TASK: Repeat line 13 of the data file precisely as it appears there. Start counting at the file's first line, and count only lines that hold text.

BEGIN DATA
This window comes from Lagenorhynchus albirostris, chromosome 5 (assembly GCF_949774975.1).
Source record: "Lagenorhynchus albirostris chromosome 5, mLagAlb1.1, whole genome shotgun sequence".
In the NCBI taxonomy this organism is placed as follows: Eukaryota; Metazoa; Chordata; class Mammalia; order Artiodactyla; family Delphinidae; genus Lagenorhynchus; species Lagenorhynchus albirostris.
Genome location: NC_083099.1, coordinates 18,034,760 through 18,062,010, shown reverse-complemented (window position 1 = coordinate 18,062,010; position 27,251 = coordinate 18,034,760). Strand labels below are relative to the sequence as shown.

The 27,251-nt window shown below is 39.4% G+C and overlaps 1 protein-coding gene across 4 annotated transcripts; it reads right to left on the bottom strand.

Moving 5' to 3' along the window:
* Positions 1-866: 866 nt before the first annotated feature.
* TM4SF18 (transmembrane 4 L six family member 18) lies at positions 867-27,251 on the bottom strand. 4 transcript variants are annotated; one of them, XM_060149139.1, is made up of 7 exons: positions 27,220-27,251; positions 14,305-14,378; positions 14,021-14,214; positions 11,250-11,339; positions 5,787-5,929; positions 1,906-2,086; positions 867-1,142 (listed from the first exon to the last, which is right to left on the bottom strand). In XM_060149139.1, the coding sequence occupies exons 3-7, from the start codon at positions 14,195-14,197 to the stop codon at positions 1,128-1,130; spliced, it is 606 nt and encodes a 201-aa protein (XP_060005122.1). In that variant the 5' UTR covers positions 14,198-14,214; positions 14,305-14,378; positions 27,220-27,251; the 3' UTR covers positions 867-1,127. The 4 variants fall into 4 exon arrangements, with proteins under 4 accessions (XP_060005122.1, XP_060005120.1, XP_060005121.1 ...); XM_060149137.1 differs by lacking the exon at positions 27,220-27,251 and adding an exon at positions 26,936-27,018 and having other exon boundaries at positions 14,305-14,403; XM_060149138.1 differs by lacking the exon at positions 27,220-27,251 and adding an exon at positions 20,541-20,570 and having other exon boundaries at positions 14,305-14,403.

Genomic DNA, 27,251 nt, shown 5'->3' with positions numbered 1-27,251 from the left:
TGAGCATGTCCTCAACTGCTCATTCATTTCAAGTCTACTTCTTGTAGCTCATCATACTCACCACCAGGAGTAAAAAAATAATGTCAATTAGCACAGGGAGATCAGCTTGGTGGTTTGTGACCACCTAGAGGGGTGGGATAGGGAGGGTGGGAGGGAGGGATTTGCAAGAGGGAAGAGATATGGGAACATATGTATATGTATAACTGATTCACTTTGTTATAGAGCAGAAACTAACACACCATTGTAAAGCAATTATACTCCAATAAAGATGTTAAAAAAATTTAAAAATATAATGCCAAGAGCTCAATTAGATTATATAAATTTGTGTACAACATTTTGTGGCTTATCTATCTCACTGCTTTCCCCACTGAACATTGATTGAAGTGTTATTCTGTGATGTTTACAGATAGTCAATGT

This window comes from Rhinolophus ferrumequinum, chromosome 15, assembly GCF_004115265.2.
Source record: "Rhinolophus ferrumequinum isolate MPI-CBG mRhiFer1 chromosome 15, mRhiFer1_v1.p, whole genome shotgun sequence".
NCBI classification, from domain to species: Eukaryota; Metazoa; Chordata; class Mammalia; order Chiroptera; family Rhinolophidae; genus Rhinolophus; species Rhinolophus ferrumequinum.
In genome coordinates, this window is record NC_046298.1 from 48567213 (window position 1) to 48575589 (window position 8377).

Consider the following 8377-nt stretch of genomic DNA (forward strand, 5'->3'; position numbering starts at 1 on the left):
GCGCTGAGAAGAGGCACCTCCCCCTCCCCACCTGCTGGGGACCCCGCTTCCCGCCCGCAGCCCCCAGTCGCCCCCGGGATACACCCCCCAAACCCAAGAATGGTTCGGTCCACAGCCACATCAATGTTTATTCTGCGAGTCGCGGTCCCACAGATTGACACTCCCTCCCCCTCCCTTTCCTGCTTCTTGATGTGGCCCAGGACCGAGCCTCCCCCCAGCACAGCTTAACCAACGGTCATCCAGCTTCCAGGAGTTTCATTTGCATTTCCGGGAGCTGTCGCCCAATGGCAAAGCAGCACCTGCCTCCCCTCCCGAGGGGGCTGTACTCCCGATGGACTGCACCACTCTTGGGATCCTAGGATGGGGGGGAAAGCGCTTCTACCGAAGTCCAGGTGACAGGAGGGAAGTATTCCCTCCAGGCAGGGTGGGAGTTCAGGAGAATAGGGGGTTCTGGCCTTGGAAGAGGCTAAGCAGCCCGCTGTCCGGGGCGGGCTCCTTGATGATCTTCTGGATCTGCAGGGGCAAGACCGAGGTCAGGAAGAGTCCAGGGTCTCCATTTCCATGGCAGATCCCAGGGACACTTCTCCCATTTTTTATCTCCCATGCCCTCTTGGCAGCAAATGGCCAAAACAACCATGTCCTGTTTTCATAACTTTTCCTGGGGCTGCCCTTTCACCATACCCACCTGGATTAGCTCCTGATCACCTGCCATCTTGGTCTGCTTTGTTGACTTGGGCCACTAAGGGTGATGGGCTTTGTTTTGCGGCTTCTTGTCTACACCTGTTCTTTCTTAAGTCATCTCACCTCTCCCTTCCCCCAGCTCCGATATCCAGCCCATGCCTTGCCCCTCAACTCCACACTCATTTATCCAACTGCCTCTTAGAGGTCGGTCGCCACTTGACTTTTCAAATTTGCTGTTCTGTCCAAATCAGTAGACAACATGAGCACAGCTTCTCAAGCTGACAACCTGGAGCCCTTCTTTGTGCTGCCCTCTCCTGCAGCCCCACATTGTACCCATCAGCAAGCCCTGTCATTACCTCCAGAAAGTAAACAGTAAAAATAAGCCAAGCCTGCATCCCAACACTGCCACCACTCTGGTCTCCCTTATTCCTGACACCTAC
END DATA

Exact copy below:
NCBI classification, from domain to species: Eukaryota; Metazoa; Chordata; class Mammalia; order Chiroptera; family Rhinolophidae; genus Rhinolophus; species Rhinolophus ferrumequinum.